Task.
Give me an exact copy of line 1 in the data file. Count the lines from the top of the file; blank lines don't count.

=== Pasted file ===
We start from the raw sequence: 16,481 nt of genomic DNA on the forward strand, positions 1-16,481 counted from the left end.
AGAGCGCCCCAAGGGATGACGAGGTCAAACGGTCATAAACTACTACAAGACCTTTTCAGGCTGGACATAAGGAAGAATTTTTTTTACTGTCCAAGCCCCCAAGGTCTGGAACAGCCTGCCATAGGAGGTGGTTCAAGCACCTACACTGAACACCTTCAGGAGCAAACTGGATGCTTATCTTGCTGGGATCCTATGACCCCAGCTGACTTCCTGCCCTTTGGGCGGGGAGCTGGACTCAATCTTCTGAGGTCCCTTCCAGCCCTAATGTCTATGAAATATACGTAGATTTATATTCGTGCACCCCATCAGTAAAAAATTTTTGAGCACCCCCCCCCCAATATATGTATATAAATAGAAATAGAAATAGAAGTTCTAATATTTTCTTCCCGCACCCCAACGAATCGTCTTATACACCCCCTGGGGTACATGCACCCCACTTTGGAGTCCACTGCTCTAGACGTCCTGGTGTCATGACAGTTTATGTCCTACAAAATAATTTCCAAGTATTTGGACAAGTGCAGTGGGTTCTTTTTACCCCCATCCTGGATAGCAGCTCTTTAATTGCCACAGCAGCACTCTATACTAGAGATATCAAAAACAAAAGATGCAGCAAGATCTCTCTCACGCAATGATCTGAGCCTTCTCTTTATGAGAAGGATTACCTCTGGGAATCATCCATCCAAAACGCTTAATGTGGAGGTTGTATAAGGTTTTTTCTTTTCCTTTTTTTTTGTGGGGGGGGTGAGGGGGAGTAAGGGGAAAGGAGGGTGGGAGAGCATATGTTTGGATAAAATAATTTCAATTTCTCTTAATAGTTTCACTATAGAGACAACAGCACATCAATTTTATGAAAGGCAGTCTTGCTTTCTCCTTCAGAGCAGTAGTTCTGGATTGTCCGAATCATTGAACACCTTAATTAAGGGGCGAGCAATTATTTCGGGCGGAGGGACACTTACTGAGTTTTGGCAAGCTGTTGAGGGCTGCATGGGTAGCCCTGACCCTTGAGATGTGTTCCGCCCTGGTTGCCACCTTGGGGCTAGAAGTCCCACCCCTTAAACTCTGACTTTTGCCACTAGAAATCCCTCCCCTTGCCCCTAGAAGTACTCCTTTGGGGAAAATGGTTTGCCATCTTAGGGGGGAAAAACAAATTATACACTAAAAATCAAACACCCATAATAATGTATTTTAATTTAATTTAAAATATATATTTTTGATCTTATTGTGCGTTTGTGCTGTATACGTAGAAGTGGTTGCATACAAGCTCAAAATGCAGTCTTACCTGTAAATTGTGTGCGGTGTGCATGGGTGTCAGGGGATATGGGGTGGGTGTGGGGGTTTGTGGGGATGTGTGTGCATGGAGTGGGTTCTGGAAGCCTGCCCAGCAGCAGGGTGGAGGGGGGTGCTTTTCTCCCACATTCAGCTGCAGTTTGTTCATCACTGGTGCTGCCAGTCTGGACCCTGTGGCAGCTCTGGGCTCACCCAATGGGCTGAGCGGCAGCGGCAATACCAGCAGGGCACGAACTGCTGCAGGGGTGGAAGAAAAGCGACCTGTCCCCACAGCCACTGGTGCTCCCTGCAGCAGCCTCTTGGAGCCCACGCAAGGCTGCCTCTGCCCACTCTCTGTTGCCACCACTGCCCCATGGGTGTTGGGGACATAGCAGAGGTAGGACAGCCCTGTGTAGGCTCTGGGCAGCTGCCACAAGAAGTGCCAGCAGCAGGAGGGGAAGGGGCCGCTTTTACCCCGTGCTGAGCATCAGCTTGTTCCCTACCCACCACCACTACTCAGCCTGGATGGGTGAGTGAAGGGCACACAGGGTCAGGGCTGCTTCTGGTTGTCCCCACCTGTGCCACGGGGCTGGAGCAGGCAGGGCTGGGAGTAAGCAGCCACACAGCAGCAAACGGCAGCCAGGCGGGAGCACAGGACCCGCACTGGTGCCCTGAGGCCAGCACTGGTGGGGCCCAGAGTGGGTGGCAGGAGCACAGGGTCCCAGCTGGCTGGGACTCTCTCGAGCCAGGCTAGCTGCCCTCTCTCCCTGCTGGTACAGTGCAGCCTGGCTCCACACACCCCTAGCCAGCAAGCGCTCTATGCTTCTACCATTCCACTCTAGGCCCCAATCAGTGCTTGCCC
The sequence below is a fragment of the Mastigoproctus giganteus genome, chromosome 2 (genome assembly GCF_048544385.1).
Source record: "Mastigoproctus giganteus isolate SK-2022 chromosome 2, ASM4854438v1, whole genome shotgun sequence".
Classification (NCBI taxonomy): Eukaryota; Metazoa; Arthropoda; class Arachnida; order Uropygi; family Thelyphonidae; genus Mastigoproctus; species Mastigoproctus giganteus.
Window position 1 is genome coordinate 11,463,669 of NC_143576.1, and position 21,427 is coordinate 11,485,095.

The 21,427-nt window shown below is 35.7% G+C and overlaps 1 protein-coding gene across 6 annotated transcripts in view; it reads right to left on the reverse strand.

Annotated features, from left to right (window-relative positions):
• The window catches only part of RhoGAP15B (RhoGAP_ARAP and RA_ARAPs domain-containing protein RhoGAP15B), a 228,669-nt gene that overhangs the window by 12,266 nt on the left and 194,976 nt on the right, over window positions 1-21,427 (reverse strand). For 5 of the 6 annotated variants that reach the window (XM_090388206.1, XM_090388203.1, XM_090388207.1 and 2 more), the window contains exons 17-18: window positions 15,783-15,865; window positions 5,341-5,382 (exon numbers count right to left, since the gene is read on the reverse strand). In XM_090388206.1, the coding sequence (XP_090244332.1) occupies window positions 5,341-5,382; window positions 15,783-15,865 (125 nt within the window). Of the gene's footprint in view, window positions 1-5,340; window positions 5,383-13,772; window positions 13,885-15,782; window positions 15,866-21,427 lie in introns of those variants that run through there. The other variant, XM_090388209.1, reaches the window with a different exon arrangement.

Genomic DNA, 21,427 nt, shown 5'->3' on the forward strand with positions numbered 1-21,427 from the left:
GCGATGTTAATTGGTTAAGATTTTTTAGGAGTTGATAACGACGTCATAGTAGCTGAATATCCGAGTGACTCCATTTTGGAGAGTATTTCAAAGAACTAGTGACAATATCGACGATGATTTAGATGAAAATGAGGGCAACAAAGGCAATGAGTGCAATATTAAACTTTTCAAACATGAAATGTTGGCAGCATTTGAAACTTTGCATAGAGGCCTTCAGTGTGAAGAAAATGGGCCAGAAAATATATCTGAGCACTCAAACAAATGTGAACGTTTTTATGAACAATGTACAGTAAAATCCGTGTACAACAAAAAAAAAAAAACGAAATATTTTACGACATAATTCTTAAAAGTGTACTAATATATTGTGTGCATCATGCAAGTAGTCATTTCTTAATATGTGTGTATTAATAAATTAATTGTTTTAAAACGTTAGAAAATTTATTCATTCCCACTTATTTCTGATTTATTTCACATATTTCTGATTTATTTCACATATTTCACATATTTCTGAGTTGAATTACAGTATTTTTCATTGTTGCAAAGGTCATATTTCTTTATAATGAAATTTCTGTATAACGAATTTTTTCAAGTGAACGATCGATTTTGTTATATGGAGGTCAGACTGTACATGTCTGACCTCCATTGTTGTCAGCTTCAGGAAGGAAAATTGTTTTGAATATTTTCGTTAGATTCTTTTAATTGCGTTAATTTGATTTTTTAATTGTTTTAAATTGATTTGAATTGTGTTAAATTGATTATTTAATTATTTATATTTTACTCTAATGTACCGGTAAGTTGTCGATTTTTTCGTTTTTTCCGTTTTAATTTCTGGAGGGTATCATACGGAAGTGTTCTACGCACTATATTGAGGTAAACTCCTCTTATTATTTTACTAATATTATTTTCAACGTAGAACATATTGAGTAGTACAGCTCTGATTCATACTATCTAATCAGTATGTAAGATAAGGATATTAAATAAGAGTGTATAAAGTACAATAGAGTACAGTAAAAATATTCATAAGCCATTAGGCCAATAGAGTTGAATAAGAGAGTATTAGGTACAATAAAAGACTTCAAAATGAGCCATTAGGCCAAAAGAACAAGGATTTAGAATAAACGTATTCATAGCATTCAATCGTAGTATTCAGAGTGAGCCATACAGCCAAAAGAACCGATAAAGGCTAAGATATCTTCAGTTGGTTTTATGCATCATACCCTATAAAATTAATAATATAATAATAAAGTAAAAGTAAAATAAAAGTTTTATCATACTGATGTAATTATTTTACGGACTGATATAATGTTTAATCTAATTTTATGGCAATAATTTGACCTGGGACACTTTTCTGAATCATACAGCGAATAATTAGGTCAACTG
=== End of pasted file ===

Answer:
We start from the raw sequence: 16,481 nt of genomic DNA on the forward strand, positions 1-16,481 counted from the left end.